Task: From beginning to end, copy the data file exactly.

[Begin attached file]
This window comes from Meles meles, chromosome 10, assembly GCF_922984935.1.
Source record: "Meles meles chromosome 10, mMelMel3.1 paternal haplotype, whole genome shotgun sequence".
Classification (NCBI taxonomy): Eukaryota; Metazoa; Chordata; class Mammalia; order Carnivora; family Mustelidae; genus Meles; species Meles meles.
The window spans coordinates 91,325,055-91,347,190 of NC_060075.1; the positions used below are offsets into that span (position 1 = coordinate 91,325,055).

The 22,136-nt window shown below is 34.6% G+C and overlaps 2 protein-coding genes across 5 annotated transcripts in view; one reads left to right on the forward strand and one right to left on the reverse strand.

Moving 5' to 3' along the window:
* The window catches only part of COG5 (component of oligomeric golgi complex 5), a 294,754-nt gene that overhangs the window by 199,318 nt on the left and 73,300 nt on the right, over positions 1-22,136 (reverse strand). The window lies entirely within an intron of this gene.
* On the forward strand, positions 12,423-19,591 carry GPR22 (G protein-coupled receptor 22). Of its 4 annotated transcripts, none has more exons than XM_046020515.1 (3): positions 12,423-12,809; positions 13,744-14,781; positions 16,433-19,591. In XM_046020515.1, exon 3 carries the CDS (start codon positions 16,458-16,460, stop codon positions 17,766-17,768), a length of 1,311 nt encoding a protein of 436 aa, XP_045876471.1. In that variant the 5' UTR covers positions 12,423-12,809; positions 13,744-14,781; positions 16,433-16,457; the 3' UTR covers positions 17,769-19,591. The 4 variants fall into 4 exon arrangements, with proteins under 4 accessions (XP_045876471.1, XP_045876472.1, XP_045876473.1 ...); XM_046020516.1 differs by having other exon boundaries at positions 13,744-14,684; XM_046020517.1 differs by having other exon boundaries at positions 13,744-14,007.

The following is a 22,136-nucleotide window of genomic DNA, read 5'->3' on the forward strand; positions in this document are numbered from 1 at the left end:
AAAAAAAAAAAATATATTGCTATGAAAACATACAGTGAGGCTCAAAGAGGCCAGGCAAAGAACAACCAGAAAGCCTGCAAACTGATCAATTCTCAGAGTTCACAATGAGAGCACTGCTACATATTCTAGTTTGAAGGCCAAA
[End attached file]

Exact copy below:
This window comes from Meles meles, chromosome 10, assembly GCF_922984935.1.
Source record: "Meles meles chromosome 10, mMelMel3.1 paternal haplotype, whole genome shotgun sequence".
Classification (NCBI taxonomy): Eukaryota; Metazoa; Chordata; class Mammalia; order Carnivora; family Mustelidae; genus Meles; species Meles meles.
The window spans coordinates 91,325,055-91,347,190 of NC_060075.1; the positions used below are offsets into that span (position 1 = coordinate 91,325,055).

The 22,136-nt window shown below is 34.6% G+C and overlaps 2 protein-coding genes across 5 annotated transcripts in view; one reads left to right on the forward strand and one right to left on the reverse strand.

Moving 5' to 3' along the window:
* The window catches only part of COG5 (component of oligomeric golgi complex 5), a 294,754-nt gene that overhangs the window by 199,318 nt on the left and 73,300 nt on the right, over positions 1-22,136 (reverse strand). The window lies entirely within an intron of this gene.
* On the forward strand, positions 12,423-19,591 carry GPR22 (G protein-coupled receptor 22). Of its 4 annotated transcripts, none has more exons than XM_046020515.1 (3): positions 12,423-12,809; positions 13,744-14,781; positions 16,433-19,591. In XM_046020515.1, exon 3 carries the CDS (start codon positions 16,458-16,460, stop codon positions 17,766-17,768), a length of 1,311 nt encoding a protein of 436 aa, XP_045876471.1. In that variant the 5' UTR covers positions 12,423-12,809; positions 13,744-14,781; positions 16,433-16,457; the 3' UTR covers positions 17,769-19,591. The 4 variants fall into 4 exon arrangements, with proteins under 4 accessions (XP_045876471.1, XP_045876472.1, XP_045876473.1 ...); XM_046020516.1 differs by having other exon boundaries at positions 13,744-14,684; XM_046020517.1 differs by having other exon boundaries at positions 13,744-14,007.

The following is a 22,136-nucleotide window of genomic DNA, read 5'->3' on the forward strand; positions in this document are numbered from 1 at the left end:
AAAAAAAAAAAATATATTGCTATGAAAACATACAGTGAGGCTCAAAGAGGCCAGGCAAAGAACAACCAGAAAGCCTGCAAACTGATCAATTCTCAGAGTTCACAATGAGAGCACTGCTACATATTCTAGTTTGAAGGCCAAA